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Saturday, 3 July 2010

The Communist Manifesto and the Communist Vanguard Class




Introduction

This is a commentary on Marx’s analysis of class. It critically applies Marx’s analysis to his own theses. It's entirely based on what can be found in the Communist Manifesto.

This essay's primary theme is Marx’s theory of class and the relation of what I call the Communist Vanguard Class to the working class. You'll see that not only can Marx’s analysis be applied to the conclusions of that analysis itself: some of these self-referential points are also destructive of Marx’s central thesis (i.e., of the working class’s relation to the Communist Vanguard Class).

It's ironic, then, that despite the central thesis of this essay, both Marx and Engels made much of the fact that the Communist Party was a "working class party". In Engel’s own introduction to the Communist Manifesto, he specifically says that "in 1847, Socialism was a middle class movement". On the other hand, communism was a "working class movement" – the "very opposite" of socialism’s middle-class basis/base. Thus Marx and Engels (as well as communists ever since) have been absolutely convinced (or self-convinced) that communists were working class; even if that was qualified by the vitally-important addition that they were also, in fact, the "vanguard" or "class consciousness" of that class.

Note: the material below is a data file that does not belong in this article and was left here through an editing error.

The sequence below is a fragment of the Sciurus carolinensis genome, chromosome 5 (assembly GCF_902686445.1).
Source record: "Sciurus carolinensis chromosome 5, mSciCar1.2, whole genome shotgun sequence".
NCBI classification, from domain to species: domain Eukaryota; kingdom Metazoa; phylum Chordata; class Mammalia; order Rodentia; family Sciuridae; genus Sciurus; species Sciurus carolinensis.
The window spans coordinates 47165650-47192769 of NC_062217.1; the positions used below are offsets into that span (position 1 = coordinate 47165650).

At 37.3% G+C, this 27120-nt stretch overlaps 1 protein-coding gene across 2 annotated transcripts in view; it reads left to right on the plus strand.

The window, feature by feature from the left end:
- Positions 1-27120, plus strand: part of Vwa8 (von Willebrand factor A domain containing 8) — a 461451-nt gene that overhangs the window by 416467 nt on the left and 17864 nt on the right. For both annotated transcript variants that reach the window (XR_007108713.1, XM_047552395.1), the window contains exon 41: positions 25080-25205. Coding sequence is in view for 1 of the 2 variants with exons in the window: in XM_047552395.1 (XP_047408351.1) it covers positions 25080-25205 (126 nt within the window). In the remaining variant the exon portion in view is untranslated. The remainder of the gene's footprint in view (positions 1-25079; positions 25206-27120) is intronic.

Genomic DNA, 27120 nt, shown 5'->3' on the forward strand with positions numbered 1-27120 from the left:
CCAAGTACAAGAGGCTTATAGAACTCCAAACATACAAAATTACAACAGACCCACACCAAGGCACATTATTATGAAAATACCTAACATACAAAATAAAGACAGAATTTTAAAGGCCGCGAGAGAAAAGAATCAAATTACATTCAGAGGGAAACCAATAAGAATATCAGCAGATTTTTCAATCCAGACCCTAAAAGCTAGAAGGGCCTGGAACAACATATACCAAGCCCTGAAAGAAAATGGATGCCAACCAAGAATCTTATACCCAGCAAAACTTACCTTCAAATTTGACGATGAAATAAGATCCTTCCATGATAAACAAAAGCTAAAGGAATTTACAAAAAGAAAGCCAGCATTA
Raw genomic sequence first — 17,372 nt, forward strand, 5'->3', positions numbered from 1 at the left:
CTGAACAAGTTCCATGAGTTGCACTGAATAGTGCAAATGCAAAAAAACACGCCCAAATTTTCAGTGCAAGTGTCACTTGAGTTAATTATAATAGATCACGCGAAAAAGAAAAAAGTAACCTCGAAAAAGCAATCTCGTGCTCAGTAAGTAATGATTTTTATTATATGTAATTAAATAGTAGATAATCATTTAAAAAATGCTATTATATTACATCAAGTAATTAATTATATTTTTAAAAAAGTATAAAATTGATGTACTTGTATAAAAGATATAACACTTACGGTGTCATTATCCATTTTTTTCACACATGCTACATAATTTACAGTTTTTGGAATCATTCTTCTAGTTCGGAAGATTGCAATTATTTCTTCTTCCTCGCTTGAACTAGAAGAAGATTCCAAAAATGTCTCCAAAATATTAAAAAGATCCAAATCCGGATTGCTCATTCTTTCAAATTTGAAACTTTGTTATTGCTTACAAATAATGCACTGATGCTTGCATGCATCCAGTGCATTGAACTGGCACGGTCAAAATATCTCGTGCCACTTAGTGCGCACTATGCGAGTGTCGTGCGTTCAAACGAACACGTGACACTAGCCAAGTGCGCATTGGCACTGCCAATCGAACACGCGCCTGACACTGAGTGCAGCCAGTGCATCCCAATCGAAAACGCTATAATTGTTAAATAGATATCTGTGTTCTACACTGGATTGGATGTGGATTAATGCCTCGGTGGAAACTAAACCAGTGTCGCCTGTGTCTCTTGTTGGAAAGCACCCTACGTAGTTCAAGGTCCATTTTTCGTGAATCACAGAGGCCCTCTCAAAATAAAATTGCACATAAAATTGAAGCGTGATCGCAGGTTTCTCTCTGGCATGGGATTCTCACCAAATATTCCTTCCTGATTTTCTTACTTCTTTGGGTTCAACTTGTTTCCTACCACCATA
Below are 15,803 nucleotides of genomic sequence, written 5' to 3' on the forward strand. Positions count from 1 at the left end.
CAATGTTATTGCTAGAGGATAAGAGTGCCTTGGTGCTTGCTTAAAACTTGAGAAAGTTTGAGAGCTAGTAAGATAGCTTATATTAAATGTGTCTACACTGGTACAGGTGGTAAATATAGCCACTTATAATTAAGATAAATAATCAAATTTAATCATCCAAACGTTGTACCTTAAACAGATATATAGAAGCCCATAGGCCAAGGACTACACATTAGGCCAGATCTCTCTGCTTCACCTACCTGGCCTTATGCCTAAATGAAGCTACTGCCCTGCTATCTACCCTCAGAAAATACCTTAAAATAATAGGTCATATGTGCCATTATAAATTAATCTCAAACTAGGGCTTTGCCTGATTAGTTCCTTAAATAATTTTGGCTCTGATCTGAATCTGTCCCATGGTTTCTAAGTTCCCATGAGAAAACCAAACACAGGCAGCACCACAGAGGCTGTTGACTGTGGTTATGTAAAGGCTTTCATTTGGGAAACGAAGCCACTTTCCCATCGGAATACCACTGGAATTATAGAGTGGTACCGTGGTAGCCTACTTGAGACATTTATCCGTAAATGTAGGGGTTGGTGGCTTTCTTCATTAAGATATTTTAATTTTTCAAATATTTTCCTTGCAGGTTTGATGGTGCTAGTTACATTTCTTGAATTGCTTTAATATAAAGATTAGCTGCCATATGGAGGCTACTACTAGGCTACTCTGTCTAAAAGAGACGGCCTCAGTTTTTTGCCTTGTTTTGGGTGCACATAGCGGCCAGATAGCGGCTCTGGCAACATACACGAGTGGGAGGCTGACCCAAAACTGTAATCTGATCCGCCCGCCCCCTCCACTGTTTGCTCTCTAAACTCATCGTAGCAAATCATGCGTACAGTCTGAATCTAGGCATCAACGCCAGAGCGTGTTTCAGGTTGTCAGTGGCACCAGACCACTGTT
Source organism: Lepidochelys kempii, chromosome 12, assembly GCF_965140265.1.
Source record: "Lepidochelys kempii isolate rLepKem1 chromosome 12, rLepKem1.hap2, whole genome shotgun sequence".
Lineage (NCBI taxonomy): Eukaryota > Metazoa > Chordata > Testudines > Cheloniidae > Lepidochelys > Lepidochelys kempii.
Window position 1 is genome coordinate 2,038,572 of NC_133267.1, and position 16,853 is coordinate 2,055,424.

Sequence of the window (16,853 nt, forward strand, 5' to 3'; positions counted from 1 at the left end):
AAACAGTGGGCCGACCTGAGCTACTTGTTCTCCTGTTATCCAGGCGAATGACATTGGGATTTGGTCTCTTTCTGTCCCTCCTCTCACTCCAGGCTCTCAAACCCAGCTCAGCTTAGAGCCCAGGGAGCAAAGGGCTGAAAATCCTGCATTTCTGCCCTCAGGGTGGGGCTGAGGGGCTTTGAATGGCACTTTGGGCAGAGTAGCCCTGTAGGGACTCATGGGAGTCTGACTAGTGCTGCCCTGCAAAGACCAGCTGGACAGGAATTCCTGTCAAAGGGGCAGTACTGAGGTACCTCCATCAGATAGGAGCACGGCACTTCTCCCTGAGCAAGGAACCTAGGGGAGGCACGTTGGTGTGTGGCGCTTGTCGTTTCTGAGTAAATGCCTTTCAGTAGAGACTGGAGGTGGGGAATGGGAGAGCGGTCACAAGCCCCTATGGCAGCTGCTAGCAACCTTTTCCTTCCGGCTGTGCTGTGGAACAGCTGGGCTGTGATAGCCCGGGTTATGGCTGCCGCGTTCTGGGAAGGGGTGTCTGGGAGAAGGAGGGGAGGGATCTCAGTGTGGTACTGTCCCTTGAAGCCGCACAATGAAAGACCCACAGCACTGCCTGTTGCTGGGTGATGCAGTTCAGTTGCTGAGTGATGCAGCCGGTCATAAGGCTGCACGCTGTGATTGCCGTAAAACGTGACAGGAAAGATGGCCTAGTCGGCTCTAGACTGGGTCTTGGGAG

Communists have never doubted this. Indeed they could never doubt it without doubting Marxism/communism itself.